US Government Finally Bans Kaspersky Software after Years of Investigations
Remember the case against Kaspersky? Here’s a quick memory refresher. One of the world’s most popular cyber security software, Kaspersky was recently in hot waters when members of the US Senate believed that it helped Russian espionage in the US. The owner, Eugene Kaspersky’s connection with the Russian government further aggravated these concerns. Back in July, the Senate strongly suggested the US Defense Department and other security agencies refrain from using the software. Following that ban, today, the U.S government has officially moved to ban the use of the software by federal agencies.
The directives for the ban were ordered by Elaine Duke, acting homeland security secretary who asked federal civilian agencies to identify the existence of Kaspersky Lab on their networks and have it removed within 90 days. The US government seems to firmly believe that the Russian government has been using the software to spy on US state secrets and carry out potentially dangerous cyber attacks. According to the department’s statement, they are, “concerned about the ties between certain Kaspersky officials and Russian intelligence and other government agencies, and requirements under Russian law that allow Russian intelligence agencies to request or compel assistance from Kaspersky and to intercept communications transiting Russian networks. The risk that the Russian government, whether acting on its own or in collaboration with Kaspersky, could capitalize on access provided by Kaspersky products to compromise federal information and information systems directly implicates U.S. national security.”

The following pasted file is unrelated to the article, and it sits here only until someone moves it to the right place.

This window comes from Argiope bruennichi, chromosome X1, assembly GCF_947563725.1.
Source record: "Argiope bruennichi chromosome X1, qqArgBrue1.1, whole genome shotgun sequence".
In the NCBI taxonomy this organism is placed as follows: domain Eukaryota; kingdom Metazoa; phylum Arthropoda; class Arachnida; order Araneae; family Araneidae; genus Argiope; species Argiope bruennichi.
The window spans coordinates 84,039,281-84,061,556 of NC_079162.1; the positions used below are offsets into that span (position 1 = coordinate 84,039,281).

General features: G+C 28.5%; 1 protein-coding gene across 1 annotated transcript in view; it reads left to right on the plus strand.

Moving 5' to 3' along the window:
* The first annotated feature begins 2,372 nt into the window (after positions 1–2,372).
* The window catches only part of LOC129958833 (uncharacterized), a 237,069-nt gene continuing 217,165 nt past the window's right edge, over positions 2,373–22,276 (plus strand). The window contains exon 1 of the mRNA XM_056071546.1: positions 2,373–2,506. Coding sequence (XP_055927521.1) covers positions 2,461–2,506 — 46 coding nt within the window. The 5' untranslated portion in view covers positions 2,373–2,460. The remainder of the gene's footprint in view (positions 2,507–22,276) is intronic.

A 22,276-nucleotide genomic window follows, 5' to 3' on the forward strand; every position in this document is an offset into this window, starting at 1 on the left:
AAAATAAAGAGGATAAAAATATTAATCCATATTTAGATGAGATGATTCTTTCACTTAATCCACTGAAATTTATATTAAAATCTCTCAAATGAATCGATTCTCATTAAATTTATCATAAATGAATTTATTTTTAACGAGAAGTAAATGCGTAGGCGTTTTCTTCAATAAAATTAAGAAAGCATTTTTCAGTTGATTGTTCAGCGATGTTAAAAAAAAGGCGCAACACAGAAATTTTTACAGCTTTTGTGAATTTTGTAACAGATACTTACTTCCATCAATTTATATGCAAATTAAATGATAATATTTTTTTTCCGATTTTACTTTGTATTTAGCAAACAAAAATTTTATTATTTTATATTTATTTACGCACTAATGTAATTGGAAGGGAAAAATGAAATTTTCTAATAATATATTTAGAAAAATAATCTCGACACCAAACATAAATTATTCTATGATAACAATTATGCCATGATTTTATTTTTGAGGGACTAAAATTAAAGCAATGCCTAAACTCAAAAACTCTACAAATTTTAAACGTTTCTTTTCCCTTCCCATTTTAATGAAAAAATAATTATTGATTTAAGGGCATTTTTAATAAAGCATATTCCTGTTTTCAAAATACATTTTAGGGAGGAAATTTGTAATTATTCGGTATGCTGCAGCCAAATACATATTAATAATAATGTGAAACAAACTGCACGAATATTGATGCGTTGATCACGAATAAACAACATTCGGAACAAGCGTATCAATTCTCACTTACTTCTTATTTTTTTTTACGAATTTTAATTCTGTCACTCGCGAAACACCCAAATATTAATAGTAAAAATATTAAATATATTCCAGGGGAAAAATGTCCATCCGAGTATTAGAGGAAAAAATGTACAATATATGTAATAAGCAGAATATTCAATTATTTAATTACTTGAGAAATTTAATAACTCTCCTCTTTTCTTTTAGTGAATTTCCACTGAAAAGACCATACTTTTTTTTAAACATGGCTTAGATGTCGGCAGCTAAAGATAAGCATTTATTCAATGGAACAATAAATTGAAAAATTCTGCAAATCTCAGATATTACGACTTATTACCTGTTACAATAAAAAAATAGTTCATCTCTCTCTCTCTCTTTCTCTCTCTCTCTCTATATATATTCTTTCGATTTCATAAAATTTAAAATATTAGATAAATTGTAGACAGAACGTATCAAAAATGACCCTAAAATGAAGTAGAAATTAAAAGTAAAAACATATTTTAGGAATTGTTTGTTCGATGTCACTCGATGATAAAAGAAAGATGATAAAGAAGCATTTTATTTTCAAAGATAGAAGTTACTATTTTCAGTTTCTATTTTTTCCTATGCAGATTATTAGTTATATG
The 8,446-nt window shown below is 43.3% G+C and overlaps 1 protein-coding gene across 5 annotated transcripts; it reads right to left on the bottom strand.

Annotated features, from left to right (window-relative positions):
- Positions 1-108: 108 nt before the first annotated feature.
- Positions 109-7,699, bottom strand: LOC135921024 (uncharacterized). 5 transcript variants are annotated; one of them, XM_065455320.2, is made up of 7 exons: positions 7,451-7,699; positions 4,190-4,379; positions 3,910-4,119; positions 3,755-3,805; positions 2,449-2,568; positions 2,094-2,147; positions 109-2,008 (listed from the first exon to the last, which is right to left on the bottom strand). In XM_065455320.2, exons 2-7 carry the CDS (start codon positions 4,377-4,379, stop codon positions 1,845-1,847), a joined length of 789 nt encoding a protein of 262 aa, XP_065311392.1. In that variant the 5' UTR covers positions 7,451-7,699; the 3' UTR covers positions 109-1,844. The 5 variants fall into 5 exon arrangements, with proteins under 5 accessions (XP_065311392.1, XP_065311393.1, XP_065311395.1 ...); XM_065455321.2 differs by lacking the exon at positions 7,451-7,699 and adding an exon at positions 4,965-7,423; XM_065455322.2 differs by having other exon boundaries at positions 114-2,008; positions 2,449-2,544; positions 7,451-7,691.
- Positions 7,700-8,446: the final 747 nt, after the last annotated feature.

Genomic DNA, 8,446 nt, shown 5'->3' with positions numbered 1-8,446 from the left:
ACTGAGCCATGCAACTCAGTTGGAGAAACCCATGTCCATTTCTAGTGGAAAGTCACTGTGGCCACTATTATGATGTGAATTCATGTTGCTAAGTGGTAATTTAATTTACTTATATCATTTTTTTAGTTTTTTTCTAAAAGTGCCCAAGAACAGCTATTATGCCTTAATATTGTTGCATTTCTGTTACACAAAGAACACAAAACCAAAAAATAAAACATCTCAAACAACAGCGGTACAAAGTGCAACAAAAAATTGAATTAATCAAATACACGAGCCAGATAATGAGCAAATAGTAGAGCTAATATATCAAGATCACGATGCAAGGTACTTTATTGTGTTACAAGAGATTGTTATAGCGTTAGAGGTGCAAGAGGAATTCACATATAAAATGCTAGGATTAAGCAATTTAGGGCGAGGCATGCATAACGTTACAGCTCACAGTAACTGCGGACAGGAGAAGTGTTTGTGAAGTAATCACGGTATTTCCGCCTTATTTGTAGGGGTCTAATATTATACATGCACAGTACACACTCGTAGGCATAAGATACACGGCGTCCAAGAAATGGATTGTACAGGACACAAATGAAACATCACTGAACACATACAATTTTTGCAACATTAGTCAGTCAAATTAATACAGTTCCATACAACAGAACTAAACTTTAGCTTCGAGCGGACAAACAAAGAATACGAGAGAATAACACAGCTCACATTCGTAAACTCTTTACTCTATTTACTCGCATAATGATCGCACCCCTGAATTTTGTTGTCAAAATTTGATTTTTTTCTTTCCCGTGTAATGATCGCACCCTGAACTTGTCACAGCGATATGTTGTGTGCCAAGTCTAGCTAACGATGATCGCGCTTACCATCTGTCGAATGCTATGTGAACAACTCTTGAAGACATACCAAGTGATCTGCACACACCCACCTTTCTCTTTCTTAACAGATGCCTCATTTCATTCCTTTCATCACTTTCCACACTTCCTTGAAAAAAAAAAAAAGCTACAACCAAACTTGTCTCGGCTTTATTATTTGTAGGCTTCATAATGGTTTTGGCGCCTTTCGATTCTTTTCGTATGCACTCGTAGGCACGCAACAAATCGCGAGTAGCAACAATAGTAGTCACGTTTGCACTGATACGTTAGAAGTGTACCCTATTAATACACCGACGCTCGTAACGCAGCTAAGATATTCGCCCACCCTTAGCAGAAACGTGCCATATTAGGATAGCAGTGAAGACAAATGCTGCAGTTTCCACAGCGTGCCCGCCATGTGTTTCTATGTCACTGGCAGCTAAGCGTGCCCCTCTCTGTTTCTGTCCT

It should be noted that the department does not specifically state that they have any proof of the Russian government actually carrying out malicious activities through the software. They do state that the software has a vulnerability (either intentional or not), that could give the Russian government backdoor access to US systems. In a twisted irony, the very software that was designed to protect systems would be the one that can violate it. This move has led to local and state governments to reconsider using the software as their main line of cyber security.
As allegations of Russian interference in US elections amount, the government is doing all it can to weed out potential root causes. In the case of Kaspersky though, the entire banning and removal seem to be done out of speculation rather than inspection. There is no clear-cut evidence and members of the departments are just as lost. The case has been going on for years and months at end where agencies and public defense departments were asked to stop the use of the software. In the response of all this, Eugene Kaspersky denies any connection with the Russian government and the company clearly states that “it has never helped, nor will help any government in the world with its cyber espionage or offensive cyber efforts, and it’s disconcerting that a private company can be considered guilty until proven innocent.”
The company has not been proven guilty. The US government bans a security software on grounds of suspicions. The question is, not whether the US government is right. The question is will such an act affect private companies and cyber businesses? The question is, will politicizing a software or any cyber program help resolve problems?